This current article was paying well enough, until I kept digging and realized that I had a bigger article than I anticipated. I’ve put in so many hours into it, that at this point, I’m working for free. I suppose it’s my own fault. I’ve gone way beyond the original plan for the article. But I just couldn’t stop myself.

Between stressing myself out over this article and doing too much at home, my insomnia flared up again. It’s really hard to function on three hours of sleep.

So, chilling out is happening. We’re not over scheduling our weekends with socializing. I’m not signing on to write anything except for essays or editorials for a little while. I’m reading long blog posts from Martha Stewart; I find her very soothing.

And inspired by Martha, we’re getting caught up with home chores. We have some driveway work happening this weekend. Steve’s laying down a PVC pipe underneath the driveway with tubes that will operate a future sprinkler system. We have a mason repairing the front stairs. And then the driveway guys will come back next week and pore out the asphalt.

Enjoy the weekend, folks!

The Burden of Beautiful

Last Saturday, I couldn’t take it anymore. My manicure was three weeks old. My nails were cracked, and the old nail polish was chipped down to a small semi circles on each nail. On a super busy weekend, I ran to the nail place for a mani-pedi.

Getting a regular manicure is a new thing for me. I never had the time or the money for lots of self-maintenance in the past. And I kinda hate it. Sitting under the nail blower for fifteen minutes waiting for the polish to dry is torture. I’m way too ADD to just chill out and enjoy the whole process. Half the time, I bolt out of the place with tacky nails that inevitably gets dinged, when I get to the car and fish around for a seatbelt.

But now I’m hooked. I’ve gotten used to having nicely filed nails. When I let them go, I feel positively itchy. Likewise with other maintenance chores that have now become part of my routine. I have to get my eyebrows threaded and shaped every two weeks. Every two months, Lauren the hairdresser spends 2-1/2 hours making my red hair a uniform color and then cutting and blow drying straight. At the moment, my natural color is auburn on the side and back, white at the temples, and blond on top; red hair ages oddly.

I have never spent so much time or money on my personal appearance before. And I’m uncomfortable with the whole business. Every hour in the salon is time that I could be doing something more productive.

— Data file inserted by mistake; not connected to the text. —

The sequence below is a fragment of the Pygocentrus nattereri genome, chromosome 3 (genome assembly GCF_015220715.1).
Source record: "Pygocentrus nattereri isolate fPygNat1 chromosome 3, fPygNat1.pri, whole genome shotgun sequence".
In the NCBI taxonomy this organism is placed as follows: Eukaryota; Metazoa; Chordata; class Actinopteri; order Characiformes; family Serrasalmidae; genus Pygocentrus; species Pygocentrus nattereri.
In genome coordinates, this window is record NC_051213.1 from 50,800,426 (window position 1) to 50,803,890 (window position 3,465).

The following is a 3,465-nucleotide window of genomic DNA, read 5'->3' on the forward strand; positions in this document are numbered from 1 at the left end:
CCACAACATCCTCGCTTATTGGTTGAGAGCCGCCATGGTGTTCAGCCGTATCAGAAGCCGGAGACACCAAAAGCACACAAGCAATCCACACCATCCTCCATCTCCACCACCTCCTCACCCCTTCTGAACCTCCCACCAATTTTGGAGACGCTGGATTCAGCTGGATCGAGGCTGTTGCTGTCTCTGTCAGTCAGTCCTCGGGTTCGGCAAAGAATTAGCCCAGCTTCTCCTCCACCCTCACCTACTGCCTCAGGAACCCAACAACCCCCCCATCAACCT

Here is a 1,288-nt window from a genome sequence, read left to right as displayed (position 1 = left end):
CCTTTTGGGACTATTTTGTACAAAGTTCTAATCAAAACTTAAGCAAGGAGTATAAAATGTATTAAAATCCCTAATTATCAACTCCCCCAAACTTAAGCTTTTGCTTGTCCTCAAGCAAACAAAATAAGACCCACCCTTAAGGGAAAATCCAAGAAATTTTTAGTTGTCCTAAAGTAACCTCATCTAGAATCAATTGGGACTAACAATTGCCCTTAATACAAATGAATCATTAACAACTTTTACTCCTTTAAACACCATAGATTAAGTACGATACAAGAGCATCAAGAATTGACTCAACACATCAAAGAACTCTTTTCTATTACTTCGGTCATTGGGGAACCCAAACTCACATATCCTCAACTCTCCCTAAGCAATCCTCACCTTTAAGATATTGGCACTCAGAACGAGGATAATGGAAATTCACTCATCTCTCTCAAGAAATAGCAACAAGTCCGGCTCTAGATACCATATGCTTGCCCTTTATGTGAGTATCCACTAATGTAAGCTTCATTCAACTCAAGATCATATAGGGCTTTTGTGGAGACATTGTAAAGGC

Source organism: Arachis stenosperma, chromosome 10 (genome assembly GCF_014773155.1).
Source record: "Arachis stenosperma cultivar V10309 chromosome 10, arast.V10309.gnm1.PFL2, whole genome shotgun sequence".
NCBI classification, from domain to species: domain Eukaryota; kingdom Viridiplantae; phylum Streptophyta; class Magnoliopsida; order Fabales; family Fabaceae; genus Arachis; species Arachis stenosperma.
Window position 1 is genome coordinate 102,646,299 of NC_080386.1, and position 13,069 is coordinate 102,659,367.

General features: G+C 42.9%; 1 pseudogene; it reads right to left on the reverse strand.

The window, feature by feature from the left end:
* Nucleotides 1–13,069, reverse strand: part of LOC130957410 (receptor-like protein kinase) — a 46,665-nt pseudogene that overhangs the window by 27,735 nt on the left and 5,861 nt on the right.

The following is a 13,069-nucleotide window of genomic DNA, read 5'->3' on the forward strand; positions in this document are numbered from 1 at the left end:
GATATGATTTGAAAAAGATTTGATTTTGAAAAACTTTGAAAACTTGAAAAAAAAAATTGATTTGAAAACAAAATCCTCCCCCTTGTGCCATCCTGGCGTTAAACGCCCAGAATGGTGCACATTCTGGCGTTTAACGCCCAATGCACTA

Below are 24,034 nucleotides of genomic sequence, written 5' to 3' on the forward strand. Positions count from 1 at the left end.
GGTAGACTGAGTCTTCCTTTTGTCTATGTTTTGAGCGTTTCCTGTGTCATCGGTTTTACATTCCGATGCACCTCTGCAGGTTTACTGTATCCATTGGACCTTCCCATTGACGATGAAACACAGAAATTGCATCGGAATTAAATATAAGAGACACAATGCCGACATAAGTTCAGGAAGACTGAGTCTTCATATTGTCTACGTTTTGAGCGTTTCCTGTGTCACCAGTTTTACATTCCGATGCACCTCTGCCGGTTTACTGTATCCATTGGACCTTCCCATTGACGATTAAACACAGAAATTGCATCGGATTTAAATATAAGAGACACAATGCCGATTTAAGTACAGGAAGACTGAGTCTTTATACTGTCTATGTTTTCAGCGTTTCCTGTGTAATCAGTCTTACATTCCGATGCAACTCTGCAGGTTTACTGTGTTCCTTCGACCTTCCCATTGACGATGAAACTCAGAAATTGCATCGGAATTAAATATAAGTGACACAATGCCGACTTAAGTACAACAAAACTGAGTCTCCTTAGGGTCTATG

And I do a whole lot less on my appearance than other professional women. Whenever a group of young women journalists and other professional commentators appears on CNN talking super important stuff about impeachment or corruption in the government, I’m forever distracted by checking out the perfection of their hair and makeup.

They must spend hours in a chair getting beautiful before sitting in front of the camera. There’s not a hair out of place. No natural curls there. They have glued on fake eyelashes and an inch of make up. And before that, there were probably tons of visits to dermatologists and spas to keep that chin from sagging and to close up that dent between the eyebrows.

Looking beautiful means less time reading, researching, reading, interviewing, and just getting smarter. It gives the dudes who just need a haircut and a suit such a huge edge. And I feel like the standards keep getting higher and higher.

Looking pretty is fine. Like I said, I like that my nails are trimmed and my hair is tamed, but there’s a point when it interferes with work. And life! I would like a bit of a return of old school 70s feminism that understood that trade-off.

Work Decor: Plans For the Office

We live in a pretty standard suburban home. It’s a tri-level — a close cousin of the bi-level, the ranch, the raised ranch, and other forgettable late 50s-70s designed homes. I read somewhere that a tri-level was designed, based on the 50s notion of the family — kids were upstairs, wife was in the middle with the kitchen and the living room, and the husband had the lower level and the garage. I guess nobody wanted to hangout together in the 1950s.

Most people don’t like their square footage divided up that way anymore, so houses like ours fetch a lower price than other designed home. If we had more of a choice when we were shopping for home, we probably wouldn’t have picked this house. But we were buying a slice of the community, and not the house, when we went house hunting.

We’ve had to put some money into the home over the years, because it was built in 1959 and the previous owners stopped renovating it back in the 1980s. We’ve gotten a new roof, new boiler, new kitchen. There’s a new driveway going in right now. At this point, I’m not that interesting in dumping money into the house, when there are college payments to make, but basic maintenance has to happen.

One of the mandatory, but boring expenses on our horizon, is new siding. The previous siding is original to the house. It’s old. There are bees boring into the cedar shingles. It’s not energy efficient. It’s time for a change.